Pope Francis Pays Historic Visit to Morocco

Pope Francis paid Saturday and Sunday a historic visit to Morocco that he concluded with the celebration of a papal Mass at the Prince Moulay Abdellah sporting complex in Rabat. The Mass, which was aired worldwide, was attended by nearly 10,000 members of Morocco’s Catholic community.

In his homily, the spiritual leader of the Catholic world, focused on the need to reject hatred, division and revenge, calling for the promotion of a culture of mercy and welcome.

Both Moroccans and Catholics will never forget the historic visit paid by Pope Francis to the North African Kingdom at the invitation of King Mohammed VI, Commander of the Faithful.

During his visit, the first by a pope in 34 years, the pontiff lauded Morocco’s religious tolerance and sustained efforts to promote moderate Islam that values inter-faith dialogue and rejects terrorism in God’s name.

On the esplanade of the Hassan Mosque, King Mohammed VI and the Pope exchanged speeches wherein they tackled the challenges of present times, such as ignorance that leads to extremism, poverty and migration.

“Radicalism – whether it is motivated by religion or not – is due to failure to know one another, to ignorance of the other, and to ignorance pure and simple,” said King Mohammed VI, Commander of the Faithful, in his speech.

He insisted that “knowing one another eliminates radicalism – all types of radicalism. Knowing one another is precisely what is going to help us rise to the challenges of our tormented times.”

To tackle radicalism, the solution is neither military nor financial; that solution has but one name: Education, the monarch said, noting that given the reality of today’s world, “it is clear the dialogue between the Abrahamic religions is insufficient.” What all terrorists have in common is not religion, but rather ignorance of religion”, underlined the Commander of the Faithful.

Morocco, which is a Muslim country, is known for its religious tolerance and respect of other faiths in a region rocked by violent extremism.

The pope on his part stressed “once more our need for cooperation in giving new impetus to the building of a world of greater solidarity, marked by honest, courageous and indispensable efforts to promote a dialogue respectful of the richness and distinctiveness of each people and every individual.”

All of us are called to rise to this challenge, especially at the present time, when our differences and our lack of reciprocal knowledge risk being exploited as a cause for conflict and division. If we wish, then, to share in the building a society that is open, fraternal and respectful of differences, it is vital to foster the culture of dialogue and adhere to it unfailingly, to adopt mutual cooperation as our code of conduct and reciprocal understanding as our method and standard, he said.

Speaking of the Mohammed VI Imams’Training Institute, His Holiness Pope Francis commended the Monarch for providing “sound training to combat all forms of extremism, which so often lead to violence and terrorism, and which, in any event, constitute an offence against religion”.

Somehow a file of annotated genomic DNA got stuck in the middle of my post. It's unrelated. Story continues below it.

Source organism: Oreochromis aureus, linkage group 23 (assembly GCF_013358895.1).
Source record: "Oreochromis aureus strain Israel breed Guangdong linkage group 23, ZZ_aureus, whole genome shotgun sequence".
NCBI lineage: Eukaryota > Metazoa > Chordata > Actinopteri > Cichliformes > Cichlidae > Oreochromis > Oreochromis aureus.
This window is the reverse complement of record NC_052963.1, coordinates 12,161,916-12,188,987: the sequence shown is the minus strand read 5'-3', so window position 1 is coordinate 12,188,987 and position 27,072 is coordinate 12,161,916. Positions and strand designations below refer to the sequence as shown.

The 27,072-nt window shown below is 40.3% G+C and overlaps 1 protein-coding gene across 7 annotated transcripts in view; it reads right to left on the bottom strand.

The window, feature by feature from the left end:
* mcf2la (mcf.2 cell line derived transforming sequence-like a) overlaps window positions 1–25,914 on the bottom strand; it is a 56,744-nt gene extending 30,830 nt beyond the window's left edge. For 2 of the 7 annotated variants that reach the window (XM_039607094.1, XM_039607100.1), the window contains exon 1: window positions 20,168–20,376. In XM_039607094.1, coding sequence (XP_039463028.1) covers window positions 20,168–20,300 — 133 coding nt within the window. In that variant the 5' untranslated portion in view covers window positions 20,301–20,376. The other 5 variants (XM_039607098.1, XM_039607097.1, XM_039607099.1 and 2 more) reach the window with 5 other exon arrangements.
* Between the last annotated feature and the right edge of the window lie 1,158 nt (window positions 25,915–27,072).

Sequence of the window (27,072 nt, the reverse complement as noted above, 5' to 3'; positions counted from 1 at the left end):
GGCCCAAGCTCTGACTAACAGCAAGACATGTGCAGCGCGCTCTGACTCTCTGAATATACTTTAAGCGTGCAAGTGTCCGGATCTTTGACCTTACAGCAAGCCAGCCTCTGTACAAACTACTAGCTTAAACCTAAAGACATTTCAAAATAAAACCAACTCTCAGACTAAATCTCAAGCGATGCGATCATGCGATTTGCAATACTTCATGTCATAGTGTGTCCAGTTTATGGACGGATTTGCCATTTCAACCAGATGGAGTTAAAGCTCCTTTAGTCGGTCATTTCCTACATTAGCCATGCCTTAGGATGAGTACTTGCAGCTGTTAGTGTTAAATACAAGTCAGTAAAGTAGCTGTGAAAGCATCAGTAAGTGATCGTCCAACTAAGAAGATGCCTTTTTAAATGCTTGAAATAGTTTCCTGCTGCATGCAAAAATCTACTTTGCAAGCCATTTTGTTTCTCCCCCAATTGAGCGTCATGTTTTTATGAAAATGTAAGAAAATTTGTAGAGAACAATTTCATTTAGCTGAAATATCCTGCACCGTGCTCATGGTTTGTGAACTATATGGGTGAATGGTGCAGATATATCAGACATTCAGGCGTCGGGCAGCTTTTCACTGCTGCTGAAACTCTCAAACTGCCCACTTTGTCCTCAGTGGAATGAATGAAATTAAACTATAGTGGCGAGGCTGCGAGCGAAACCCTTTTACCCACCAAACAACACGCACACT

In the Afternoon, the two leaders visited the Institute, set up by the Monarch, for Imams, male & female preachers from Muslim countries, Africa and Europe on a softer version of Islam to counter the threat of extremism.

The visit was an opportunity to highlight the mission of this center that teaches the values of an Islam of moderation, peace and tolerance.

Pope Francis dedicated Sunday, the 2nd day of his Apostolic Journey to Morocco, to the country’s small Catholic community.

The number of Catholics in the predominantly Muslim nation is said to be 23,000.

The Pope thus visited a social center situated in Témara, on the outskirts of Rabat. The “Rural Center for Social Services”, run by three sisters, provides around 150 children with material and psychological care.

The pontiff met the same day with priests, religious women and men, and members of the ecumenical council of churches. He also met with migrants at the offices of aid agency Caritas as the Catholic Church in Morocco works mainly with people from Sub-Saharan Africa, who make up to 70 percent of churchgoers.

The Moroccan trip of the pontiff was marked by the joint call launched by King Mohammed VI, Commander of the Faithful & Chairman of the Al-Quds Committee, and the Pope for the protection of the multi-faith and sacred character Al-Quds Al-Sharif, cradle of the three monotheistic religions.

“We believe it is important to preserve the Holy City of Jerusalem / Al-Quds Al-Sharif as a shared heritage of humankind and to safeguard it, above all for the believers of the three monotheistic religions, as a symbol of peaceful coexistence and as a meeting place where mutual esteem and dialogue are fostered”, said the two leaders.

They also affirmed that the uniqueness, the spiritual dimension and special identity of Al-Quds Al-Sharif must be preserved and enhanced.

“We therefore hope that, in the Holy City, the followers of the three monotheistic religions will be guaranteed free access to religious sites as well as the right to practice their faith there, so that from Jerusalem / Al-Quds Acharif, the believers may address a prayer to God, the Creator of all beings, for a future of peace and brotherhood on earth”, said King Mohammed VI and Pope Francis.

About Khalid Al Mouahidi 4343 Articles
Khalid Al Mouahidi : A binational from the US and Morocco, Khalid El Mouahidi has worked for several american companies in the Maghreb Region and is currently based in Casablanca, where he is doing consulting jobs for major international companies . Khalid writes analytical pieces about economic ties between the Maghreb and the Mena Region, where he has an extensive network